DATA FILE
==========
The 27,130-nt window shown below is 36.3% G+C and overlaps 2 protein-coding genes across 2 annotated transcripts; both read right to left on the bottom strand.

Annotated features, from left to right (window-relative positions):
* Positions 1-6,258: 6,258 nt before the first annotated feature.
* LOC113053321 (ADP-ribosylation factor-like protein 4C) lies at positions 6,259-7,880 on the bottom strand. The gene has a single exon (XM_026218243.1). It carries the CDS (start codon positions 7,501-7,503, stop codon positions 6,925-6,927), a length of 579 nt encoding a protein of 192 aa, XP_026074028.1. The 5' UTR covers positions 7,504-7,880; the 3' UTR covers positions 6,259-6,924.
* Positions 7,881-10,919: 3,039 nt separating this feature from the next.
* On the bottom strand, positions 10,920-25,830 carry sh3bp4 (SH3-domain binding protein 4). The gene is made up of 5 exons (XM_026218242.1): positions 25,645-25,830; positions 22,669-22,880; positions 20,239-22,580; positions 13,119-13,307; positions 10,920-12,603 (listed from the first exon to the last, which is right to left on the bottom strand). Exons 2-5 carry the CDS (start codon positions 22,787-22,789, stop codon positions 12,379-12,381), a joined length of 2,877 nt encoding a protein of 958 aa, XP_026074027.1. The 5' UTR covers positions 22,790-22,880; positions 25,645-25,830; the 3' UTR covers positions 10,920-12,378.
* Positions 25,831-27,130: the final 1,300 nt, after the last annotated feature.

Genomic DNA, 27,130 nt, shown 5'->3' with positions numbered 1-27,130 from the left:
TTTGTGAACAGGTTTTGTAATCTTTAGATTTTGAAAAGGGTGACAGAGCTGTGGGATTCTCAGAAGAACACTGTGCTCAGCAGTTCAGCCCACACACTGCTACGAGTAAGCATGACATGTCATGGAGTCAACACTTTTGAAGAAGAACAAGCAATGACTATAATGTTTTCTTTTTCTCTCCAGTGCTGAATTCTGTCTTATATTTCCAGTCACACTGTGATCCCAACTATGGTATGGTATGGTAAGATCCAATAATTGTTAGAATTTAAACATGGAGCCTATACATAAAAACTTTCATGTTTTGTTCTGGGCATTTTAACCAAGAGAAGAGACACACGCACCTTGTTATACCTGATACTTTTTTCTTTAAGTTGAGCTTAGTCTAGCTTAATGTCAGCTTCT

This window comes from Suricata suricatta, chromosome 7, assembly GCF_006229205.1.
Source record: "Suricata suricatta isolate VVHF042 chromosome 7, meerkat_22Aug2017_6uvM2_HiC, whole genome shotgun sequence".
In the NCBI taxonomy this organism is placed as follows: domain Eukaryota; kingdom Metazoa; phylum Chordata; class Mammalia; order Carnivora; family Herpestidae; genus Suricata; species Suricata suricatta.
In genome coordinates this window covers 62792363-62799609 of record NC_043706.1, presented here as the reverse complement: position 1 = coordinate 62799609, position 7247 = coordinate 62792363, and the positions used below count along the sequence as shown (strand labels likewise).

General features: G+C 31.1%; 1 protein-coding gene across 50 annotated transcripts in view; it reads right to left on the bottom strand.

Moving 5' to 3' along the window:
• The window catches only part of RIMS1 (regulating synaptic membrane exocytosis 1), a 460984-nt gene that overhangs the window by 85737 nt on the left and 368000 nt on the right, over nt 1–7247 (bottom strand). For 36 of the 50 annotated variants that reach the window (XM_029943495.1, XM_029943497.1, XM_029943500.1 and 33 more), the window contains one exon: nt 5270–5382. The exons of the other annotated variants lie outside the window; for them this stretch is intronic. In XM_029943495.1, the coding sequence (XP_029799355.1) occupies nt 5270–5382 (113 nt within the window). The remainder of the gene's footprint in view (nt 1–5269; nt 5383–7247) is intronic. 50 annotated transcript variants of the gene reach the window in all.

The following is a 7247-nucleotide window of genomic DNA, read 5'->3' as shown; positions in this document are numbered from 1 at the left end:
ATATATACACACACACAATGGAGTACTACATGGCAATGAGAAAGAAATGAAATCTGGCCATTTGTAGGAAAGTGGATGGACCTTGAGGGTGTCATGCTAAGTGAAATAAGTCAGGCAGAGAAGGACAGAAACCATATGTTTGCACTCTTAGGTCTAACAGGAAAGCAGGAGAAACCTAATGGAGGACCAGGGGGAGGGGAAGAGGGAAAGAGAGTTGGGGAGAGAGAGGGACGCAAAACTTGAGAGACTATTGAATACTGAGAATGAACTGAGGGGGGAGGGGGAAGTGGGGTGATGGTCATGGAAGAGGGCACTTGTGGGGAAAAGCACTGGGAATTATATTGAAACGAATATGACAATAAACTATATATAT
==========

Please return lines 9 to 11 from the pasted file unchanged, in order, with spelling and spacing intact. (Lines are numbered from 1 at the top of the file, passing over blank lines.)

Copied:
TTTGTGAACAGGTTTTGTAATCTTTAGATTTTGAAAAGGGTGACAGAGCTGTGGGATTCTCAGAAGAACACTGTGCTCAGCAGTTCAGCCCACACACTGCTACGAGTAAGCATGACATGTCATGGAGTCAACACTTTTGAAGAAGAACAAGCAATGACTATAATGTTTTCTTTTTCTCTCCAGTGCTGAATTCTGTCTTATATTTCCAGTCACACTGTGATCCCAACTATGGTATGGTATGGTAAGATCCAATAATTGTTAGAATTTAAACATGGAGCCTATACATAAAAACTTTCATGTTTTGTTCTGGGCATTTTAACCAAGAGAAGAGACACACGCACCTTGTTATACCTGATACTTTTTTCTTTAAGTTGAGCTTAGTCTAGCTTAATGTCAGCTTCT

This window comes from Suricata suricatta, chromosome 7, assembly GCF_006229205.1.
Source record: "Suricata suricatta isolate VVHF042 chromosome 7, meerkat_22Aug2017_6uvM2_HiC, whole genome shotgun sequence".